A collection of genealogical information on individuals and activities at the institution located on 440 acres in Dewittville, NY, for the years from 1833 to 1918, extracted from ledgers found in the archives of the Chautauqua County Home in Dunkirk, NY.

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When we walked in to the Chautauqua County Home and simply asked if there were any records from long ago, we had two delightful surprises: the trusting welcome with which we were met, and the number of volumes of records kept and cared for over a period of one hundred and sixty years. Anyone who uses these records owes a debt of gratitude to Carol Portman, Director of Medical Records, for locating and sharing these priceless volumes.
Although the series was not complete, we chose the earliest of the records and spent several months extracting the material from them and prepared for publication. Only then were the missing ledgers found, and although the process of extraction was not in chronological order, the resulting documents are. Hosanna!
To understand our purpose in making this compilation available, it is necessary to understand the function that the County Home and Asylum served during most of its first century .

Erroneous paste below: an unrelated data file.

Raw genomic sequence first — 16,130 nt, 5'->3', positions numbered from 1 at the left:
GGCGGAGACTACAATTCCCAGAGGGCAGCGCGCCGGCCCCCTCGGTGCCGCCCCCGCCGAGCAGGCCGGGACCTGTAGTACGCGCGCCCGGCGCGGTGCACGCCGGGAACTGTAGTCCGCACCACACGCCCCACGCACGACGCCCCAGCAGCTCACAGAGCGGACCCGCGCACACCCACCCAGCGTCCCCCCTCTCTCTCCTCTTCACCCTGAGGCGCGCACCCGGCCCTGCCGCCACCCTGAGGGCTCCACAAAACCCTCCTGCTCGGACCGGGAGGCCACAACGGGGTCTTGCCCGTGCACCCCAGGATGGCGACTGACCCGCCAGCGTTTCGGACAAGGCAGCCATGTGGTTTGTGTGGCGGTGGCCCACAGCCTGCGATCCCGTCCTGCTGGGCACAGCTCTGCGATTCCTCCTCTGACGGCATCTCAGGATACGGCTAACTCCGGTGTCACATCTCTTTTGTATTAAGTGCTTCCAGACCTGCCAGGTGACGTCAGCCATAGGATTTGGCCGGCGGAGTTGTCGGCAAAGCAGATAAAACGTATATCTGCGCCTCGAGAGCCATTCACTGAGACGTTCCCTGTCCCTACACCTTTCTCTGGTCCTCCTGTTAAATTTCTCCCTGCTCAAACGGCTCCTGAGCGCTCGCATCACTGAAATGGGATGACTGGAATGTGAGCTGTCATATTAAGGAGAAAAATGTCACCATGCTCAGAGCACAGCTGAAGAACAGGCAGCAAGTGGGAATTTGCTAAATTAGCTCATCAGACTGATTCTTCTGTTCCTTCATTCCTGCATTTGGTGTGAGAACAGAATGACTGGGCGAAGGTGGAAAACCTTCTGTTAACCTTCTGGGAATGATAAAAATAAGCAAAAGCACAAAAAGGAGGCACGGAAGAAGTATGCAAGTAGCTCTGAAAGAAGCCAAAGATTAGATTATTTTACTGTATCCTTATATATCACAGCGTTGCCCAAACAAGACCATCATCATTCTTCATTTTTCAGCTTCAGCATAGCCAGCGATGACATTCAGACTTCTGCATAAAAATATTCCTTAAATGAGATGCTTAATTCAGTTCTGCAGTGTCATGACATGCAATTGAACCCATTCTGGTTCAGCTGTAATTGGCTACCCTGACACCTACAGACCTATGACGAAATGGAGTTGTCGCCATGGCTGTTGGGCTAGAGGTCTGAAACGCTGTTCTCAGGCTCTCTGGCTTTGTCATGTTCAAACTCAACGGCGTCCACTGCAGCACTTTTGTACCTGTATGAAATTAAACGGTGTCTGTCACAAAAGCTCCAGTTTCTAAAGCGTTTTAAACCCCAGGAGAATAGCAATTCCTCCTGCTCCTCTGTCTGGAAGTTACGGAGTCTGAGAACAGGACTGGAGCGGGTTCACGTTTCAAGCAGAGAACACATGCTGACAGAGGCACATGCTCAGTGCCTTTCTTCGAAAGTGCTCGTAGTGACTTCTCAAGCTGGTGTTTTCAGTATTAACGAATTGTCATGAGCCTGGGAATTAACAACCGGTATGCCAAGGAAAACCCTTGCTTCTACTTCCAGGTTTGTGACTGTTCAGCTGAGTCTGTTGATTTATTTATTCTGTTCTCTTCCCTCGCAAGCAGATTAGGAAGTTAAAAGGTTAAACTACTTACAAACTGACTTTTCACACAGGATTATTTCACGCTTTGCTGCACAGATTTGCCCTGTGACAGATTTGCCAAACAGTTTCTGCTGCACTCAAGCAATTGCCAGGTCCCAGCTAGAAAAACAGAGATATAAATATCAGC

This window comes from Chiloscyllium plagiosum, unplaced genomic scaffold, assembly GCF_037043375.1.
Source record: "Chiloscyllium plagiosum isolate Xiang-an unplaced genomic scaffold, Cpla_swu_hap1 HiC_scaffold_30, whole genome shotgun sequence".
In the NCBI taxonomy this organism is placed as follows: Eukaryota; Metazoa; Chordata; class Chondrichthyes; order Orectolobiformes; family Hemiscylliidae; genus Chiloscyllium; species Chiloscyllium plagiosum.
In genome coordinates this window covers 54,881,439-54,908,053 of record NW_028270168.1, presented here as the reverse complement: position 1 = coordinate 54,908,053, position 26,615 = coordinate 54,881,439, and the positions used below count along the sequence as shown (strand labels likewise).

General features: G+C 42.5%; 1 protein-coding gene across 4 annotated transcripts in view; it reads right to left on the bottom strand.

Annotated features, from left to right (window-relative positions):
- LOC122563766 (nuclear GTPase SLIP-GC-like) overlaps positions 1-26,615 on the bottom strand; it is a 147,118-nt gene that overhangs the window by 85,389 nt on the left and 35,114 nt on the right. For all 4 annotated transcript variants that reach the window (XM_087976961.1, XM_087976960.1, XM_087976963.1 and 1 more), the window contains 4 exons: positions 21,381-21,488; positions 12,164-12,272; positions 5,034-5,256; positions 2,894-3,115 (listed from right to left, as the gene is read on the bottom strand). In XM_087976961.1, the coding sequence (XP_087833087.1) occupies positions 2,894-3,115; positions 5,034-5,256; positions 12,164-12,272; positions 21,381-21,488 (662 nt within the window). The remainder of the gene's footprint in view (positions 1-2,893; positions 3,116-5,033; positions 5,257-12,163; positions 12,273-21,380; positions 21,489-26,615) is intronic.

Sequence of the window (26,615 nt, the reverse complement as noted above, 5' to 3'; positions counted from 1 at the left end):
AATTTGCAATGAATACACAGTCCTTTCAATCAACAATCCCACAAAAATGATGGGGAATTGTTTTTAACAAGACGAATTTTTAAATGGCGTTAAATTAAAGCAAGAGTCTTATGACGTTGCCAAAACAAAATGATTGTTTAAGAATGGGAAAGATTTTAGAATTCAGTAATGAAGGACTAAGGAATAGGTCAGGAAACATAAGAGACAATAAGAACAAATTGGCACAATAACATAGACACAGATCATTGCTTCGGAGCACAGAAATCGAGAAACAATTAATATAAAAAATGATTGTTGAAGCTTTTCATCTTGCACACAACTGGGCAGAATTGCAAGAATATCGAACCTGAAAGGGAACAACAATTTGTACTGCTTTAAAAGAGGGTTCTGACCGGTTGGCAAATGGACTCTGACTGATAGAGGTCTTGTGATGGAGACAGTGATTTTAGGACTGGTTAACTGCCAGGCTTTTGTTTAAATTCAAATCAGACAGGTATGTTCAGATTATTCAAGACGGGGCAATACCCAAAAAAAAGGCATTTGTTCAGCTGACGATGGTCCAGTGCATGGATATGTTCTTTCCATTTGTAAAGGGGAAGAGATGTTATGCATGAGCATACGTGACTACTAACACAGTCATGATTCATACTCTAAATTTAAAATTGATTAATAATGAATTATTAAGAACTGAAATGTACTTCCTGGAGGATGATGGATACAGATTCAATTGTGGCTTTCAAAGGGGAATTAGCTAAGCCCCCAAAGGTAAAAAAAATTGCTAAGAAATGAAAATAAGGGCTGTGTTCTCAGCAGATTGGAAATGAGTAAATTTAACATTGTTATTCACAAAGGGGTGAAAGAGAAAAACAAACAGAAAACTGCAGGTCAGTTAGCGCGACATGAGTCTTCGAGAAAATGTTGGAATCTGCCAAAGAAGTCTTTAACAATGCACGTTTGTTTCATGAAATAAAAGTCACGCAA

In Chautauqua County, the first recorded sale of land was in 1803, and only after the War of 1812 did population expand. By the 1820\’s smaller townships were taken off from the original two, and each township had its own local officers, including a Supervisor and at least one Poor Master.
As in any society, there were those who were unable to provide for themselves and their families, and the Poor Master found ways to alleviate their plight. The penniless widow, the orphaned children, the terminally ill had nowhere to turn for help except to \”The Town\”. The homeless were boarded at town expense in private homes until they could make their own way again, low bidders becoming the host family.
At the annual meeting of the County Board of Supervisors in 1830, it was decided to buy a farm and erect a building to house the poor, the ill, the feeble-minded and the lunatics of the county.
It would be a tragic error to regard the Alms House as a place of disgrace and degradation; it met several needs that are today met in specialized institutions. It was the hospital for the consumptives, for those with severe injuries, for difficult pregnancies. It was the shelter for battered women and neglected children. It provided charity when charity was indicated and it gave employment to those who asked for work. Families paid board and care if they were able, sometimes for many years.
And it kept records. In large leather-covered ledgers a clerk wrote one day after another, month after month, names of those who came and the town which would be charged for their expense, the ill who died and the babies who were born. Some of these people were the ancestors of families who are looking for them; we hope that we have helped in the search.
It is with quiet humility that I express my gratitude to Lois and Norwood Barris, without whom I should not have been a participant in this project. With kindness and patience they have gathered me into the fold of the computer-literate.
Virginia Washburn Barden 1992